Paid Search Share July & Aug ’07: Google Up, Yahoo Down, Microsoft Steady
Across our client base during July and August, Google picked up four points of paid search market share, mostly at Yahoo’s expense.
Since we last reported these trends in June, Google rose to 77%, Yahoo slid to 18%, and Microsoft dipped to 5%. While the monthly changes are small, this is the fourth consecutive month where Yahoo’s proportional share decreased.
Note these are changes in relative proportions. Our firm has been growing steadily year-to-date, so total client ad spend under management and total clients served are up in absolute terms. These share numbers reflect the proportions of those dollars going to G, Y, and M. Our data set consists of the aggregated experience of over 100 client sites, most from the IR500, primarily online retailers, with a mix of about 85% B2C and 15% B2B.
As mentioned before, nearly all of our clients instruct us to run their paid search campaigns to achieve their economic goals. That is, none of our clients establish a priori budget levels by engine.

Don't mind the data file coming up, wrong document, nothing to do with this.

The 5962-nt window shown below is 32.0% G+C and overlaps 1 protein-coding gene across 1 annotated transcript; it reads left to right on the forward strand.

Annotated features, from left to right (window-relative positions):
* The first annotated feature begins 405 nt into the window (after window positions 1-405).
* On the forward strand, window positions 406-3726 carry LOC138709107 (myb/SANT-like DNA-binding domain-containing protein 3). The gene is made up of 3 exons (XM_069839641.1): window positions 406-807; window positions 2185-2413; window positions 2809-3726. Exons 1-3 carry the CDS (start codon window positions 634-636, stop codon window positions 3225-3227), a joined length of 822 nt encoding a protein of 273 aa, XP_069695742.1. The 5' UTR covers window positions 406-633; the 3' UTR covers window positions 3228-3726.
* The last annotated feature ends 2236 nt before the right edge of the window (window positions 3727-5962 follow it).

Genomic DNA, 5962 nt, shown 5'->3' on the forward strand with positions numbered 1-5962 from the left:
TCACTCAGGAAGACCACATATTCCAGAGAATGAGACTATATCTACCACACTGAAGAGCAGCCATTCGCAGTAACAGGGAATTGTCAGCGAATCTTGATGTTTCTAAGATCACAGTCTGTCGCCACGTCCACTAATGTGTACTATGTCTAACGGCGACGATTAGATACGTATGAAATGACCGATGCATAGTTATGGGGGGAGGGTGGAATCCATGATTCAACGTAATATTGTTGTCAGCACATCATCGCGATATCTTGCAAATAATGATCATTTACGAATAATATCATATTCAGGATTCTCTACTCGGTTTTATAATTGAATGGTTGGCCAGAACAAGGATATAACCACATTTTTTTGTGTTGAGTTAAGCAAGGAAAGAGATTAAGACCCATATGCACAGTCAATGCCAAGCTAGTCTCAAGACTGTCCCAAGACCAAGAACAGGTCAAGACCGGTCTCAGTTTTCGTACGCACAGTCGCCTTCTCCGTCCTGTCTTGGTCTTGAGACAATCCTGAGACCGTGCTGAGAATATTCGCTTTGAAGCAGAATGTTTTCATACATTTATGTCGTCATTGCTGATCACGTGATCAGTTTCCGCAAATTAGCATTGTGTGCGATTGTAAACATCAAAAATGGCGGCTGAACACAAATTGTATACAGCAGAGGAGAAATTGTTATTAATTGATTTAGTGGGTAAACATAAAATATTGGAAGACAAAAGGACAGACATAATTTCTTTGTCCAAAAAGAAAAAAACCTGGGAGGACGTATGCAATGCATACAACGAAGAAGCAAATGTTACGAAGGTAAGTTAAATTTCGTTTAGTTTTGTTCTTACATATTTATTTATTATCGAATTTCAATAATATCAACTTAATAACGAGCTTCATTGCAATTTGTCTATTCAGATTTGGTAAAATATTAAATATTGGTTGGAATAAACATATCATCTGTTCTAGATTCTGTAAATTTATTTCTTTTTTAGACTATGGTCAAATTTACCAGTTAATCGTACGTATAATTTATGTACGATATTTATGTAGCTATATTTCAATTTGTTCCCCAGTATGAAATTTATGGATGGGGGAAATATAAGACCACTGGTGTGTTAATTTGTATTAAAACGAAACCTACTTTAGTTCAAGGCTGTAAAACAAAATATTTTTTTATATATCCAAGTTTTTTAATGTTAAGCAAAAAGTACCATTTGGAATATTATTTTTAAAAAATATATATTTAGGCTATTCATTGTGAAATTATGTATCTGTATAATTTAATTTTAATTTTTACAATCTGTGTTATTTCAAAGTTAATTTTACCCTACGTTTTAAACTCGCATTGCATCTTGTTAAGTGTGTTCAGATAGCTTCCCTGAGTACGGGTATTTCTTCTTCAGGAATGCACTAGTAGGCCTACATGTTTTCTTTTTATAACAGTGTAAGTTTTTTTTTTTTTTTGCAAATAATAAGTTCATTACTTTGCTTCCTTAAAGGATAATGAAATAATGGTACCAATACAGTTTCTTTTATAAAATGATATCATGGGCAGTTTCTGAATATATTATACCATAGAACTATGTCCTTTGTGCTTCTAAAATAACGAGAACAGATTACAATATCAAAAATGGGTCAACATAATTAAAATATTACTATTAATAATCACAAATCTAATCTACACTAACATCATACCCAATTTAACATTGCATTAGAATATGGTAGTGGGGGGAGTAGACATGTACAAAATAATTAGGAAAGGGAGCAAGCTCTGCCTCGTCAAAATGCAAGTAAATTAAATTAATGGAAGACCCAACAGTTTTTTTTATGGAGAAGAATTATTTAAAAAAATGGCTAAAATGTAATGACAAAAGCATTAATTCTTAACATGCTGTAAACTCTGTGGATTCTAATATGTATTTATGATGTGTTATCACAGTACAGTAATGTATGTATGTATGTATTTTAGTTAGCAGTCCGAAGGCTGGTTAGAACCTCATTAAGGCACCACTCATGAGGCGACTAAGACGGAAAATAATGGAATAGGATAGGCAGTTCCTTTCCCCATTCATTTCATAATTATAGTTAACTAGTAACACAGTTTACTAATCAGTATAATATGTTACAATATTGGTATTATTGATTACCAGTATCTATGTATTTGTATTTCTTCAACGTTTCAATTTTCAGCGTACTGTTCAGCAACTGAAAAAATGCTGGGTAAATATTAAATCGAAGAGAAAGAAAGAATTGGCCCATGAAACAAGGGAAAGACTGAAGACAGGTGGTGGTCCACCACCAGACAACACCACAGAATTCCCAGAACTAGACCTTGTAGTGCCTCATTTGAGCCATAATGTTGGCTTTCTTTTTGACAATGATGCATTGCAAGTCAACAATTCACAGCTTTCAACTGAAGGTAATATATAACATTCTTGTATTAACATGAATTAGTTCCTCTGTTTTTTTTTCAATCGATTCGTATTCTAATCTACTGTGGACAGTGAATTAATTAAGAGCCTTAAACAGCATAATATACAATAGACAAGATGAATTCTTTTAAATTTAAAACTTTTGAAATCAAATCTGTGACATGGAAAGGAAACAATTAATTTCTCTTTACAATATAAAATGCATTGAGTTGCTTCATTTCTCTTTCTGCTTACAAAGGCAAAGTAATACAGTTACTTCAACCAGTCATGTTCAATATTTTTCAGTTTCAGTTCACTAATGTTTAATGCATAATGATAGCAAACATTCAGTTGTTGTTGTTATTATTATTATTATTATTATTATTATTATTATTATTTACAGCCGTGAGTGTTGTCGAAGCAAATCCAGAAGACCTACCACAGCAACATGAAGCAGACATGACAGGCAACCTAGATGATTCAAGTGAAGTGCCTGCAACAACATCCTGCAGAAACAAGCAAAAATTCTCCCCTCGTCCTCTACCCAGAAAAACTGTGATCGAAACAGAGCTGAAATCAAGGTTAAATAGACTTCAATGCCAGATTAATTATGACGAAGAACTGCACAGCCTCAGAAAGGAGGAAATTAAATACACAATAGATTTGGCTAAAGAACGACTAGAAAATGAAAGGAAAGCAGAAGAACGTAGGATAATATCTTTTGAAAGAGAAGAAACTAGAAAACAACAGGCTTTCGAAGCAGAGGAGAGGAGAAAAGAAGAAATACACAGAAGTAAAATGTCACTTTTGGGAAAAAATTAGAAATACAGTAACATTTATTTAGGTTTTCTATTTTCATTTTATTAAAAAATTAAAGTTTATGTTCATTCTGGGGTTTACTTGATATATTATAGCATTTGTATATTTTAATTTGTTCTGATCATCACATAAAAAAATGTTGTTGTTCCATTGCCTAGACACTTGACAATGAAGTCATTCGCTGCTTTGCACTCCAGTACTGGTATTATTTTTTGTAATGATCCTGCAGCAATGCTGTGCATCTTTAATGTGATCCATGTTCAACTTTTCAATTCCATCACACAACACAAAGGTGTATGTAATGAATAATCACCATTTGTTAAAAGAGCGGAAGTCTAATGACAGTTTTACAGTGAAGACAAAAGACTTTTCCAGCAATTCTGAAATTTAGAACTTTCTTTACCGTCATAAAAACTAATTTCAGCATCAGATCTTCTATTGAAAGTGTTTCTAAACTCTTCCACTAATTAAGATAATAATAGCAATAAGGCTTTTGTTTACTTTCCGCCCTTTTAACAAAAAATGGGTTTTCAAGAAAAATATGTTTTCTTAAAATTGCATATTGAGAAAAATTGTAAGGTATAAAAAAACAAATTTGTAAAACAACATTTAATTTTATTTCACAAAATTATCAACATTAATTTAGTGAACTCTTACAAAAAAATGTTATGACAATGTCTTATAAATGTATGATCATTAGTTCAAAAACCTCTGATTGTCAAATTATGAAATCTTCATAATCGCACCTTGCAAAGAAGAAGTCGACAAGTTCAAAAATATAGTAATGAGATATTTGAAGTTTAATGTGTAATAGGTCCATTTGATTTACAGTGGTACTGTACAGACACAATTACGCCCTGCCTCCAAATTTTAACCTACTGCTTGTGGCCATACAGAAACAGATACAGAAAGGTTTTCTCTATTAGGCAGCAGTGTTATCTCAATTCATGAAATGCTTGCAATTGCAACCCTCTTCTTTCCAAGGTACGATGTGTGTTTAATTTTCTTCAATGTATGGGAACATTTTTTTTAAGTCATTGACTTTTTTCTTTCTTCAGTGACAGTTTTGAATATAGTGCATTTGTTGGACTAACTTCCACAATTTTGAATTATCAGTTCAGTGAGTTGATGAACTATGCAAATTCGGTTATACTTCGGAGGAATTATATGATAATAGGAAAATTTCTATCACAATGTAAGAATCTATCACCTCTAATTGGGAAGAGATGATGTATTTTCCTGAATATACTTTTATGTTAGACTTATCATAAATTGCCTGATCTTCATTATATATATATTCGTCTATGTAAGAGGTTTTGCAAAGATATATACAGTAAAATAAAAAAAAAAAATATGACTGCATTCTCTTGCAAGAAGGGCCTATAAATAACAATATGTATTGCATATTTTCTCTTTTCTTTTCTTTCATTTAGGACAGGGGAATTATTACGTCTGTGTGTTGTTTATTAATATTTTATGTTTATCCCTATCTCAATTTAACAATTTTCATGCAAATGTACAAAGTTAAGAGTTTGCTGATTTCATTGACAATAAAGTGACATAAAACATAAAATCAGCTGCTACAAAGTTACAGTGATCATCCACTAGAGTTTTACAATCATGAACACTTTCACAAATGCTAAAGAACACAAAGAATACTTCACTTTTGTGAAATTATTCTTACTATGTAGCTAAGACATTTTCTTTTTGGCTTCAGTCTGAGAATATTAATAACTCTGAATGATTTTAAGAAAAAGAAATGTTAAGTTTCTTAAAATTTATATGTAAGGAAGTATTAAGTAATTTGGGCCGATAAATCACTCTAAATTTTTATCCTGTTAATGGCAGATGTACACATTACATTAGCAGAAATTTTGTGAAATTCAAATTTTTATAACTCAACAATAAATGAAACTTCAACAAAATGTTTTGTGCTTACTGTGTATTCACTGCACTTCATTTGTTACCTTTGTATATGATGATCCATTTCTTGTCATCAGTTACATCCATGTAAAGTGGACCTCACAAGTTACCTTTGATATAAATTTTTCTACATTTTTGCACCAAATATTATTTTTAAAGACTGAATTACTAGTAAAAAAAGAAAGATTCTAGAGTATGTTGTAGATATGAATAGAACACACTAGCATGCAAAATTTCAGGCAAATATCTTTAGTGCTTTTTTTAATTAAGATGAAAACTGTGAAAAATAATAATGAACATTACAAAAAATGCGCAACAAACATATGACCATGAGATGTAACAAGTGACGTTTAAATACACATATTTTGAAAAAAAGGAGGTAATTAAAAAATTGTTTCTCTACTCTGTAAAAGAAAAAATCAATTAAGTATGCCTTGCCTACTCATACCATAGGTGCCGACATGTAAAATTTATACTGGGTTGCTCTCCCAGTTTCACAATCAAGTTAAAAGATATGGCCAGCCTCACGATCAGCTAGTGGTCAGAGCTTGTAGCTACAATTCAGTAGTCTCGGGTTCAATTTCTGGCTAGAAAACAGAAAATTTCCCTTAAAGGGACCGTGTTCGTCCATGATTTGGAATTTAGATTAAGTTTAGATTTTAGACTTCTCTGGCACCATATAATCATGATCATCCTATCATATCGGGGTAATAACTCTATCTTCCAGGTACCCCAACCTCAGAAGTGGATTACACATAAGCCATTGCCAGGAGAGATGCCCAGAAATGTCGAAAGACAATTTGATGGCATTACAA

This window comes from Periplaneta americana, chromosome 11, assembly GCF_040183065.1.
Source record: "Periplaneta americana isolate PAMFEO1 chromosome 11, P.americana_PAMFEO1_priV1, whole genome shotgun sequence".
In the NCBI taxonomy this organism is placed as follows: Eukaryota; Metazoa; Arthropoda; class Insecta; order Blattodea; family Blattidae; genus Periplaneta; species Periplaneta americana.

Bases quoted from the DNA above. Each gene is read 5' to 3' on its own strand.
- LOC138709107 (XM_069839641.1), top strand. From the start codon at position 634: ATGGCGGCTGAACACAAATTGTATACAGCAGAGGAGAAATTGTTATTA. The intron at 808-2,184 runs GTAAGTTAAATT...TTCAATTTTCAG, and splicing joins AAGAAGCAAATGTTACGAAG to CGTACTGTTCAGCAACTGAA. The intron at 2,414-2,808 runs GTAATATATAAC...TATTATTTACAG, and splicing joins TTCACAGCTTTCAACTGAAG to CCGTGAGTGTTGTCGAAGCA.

Our portfolio bid management technology optimizes ad spend by buying the most effective clicks first. Thus, an increase in advertising spend on one search engine, relative to the others, reflects an increase in click quality, relative to the others.
(The table presents the same data as the graph — relative paid search ad spend share data from Google, Yahoo, and Microsoft — in tabular form.)
Last month we conducted a fuller year-to-date analysis of search performance. This is available over at Search Engine Land: Google, Yahoo, Microsoft: Year-To-Date PPC Report Card.
That analysis provides our aggregated clients’ experience on the engines for ten different metrics YTD, including total spend, CPC, CTR, sales per click, average order, conversion, etc. Thanks to the nice folks over at The Economist for their interest in that.
As we point out each month, these data represent our clients’ experience in aggregate, and as such may or may not be typical of the overall search industry.